But enough preaching. The point I’m trying to make is that I was completely unaware of how severe these allergies could be. I had no idea how extensive the lists of unsafe foods were. I didn’t realize that even allergen to skin contact would create a reaction. But now I do, and I really hope that more people will help to get the word out about what food allergies are, and how reactions can be prevented. For some really helpful information, head over to FAAN’s website: http://www.foodallergy.org/

We’re working on some allergy-friendly ice cream sandwiches and other goodies, so watch for another update soon!

List of recent recalls and alerts:

http://www.kidswithfoodallergies.org/faalerts.php

June 20, 2011

Two Phro*Zen fans that will make your heart melt.

It’s a very lucky person that finds a job that they not only love, but that they find rewarding as well, and on days when I get to see people enjoying Phro*Zen I feel like there’s no one in the world as lucky as myself. Why do I say that? Because of smiles like this:

Say, "Vegan soft serve!"

Phro*Zen is now available as soft serve at Meals To Go on Winton Rd., and I’ve had the most adorable customers (and their lovely parents!) come in for a cone.

Gluten-free goodness. Yum!

 Kai, of “Kai’s Good Karma” fame, and his little sister had an allergy-friendly, totally vegan summer treat, and they gave us pretty good reviews!

A thumbs-up from Kai! Good karma does come around.

Making ice cream is a fantastic job as it is, but I couldn’t be more grateful for our Phro*Zen fan club. Thank you all for the support, and if you’ve got Phro*Zen photos you’d like to share, send them to us at phrozenicecream@yahoo.com! Love, Meg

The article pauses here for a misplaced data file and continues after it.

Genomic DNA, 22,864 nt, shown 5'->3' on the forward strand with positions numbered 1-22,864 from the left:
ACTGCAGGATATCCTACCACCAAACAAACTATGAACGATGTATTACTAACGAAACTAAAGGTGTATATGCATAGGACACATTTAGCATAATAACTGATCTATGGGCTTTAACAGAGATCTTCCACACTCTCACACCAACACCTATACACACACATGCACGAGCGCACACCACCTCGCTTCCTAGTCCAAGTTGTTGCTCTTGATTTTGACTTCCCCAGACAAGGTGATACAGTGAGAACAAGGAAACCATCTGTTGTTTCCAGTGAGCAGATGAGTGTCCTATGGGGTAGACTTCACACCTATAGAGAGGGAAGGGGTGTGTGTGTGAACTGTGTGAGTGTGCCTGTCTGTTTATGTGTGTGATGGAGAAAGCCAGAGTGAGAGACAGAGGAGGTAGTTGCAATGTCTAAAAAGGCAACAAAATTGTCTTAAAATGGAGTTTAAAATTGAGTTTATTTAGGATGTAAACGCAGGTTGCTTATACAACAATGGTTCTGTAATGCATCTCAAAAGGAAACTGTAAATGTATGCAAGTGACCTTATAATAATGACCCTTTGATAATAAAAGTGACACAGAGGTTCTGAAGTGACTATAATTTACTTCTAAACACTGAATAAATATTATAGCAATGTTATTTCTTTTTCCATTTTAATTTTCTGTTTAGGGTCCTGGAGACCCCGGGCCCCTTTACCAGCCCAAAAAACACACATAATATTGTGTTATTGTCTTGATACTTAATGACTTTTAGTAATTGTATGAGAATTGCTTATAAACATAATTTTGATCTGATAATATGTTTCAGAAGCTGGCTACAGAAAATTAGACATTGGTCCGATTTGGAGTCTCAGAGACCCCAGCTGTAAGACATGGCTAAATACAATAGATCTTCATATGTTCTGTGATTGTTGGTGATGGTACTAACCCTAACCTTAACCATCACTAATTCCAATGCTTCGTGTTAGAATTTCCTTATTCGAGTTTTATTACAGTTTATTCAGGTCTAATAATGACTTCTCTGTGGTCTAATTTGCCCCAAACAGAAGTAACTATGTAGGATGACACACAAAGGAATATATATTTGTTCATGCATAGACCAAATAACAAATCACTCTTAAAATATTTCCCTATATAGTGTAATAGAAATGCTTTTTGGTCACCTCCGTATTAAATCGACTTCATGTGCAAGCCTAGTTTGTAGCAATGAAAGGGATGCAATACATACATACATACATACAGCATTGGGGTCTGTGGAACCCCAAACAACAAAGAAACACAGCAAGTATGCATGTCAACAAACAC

June 10, 2011

It’s the latest thing.

We’ve been alluding to it via Twitter for a few days now, so all of you who have been following along may have guessed – but maybe not – that we’ve got an announcement to make about our latest project.

WE’VE GOT VEGAN SOFT SERVE!

Seriously! Some hard work and experimentation has resulted in a ridiculously creamy, oh so dreamy, totally dairy and egg free soft serve!

So where can you get it and when? Meals To Go on Winton Rd. in Finneytown, where you’ll find me, Meg, behind the counter Saturday 11-3 ready to serve you a cone or a cup with plenty of additional toppings for you to choose from. I’ll add photos here after I create a few combos on Saturday – please come see me!

Oh, and for those of you that are wondering, yes, it’s gluten-free, and the stuff is good.

Hope to see you Saturday 11-3! Love, Meg

June 7, 2011

Featured flavor: June 2011: Colonel De’s Cosmic Caramel

I don’t get excited about too many things. Ok, I lied, I get excited about lots of things, and use plenty of exclamation points and gestures to make that clear, but I’m trying to express my utter love-love relationship with this month’s featured flavor. So here I go:

If I was the grinchiest, unhappiest person, who didn’t love anything (no, not even kittens or sprinkles or rainbows), I would love this flavor.

Why? Because….it’s salted caramel! Yep. A vegan salted caramel sauce is swirled into vanilla Phro*Zen to create Colonel De’s Cosmic Caramel.

For those of you who don’t know who Colonel De is, you have got to go to Findlay Market to meet this character. He has a shop full of nothing but – well everything! He has spices you’ve never smelled, powders you didn’t know existed, salts from all over the world, and teas and oils that Cleopatra might have demanded at her table. His stall is where I found some beautifully dark turbinado (a coarse grain) sugar that was infused with vanilla. I took that and created a completely dairy free caramel sauce, added some sea salt, and combined it with our vanilla flavor to provide a subtle background to the sweet and slightly salty caramel. It’s the star in this flavor, and I really hope you’ll enjoy it!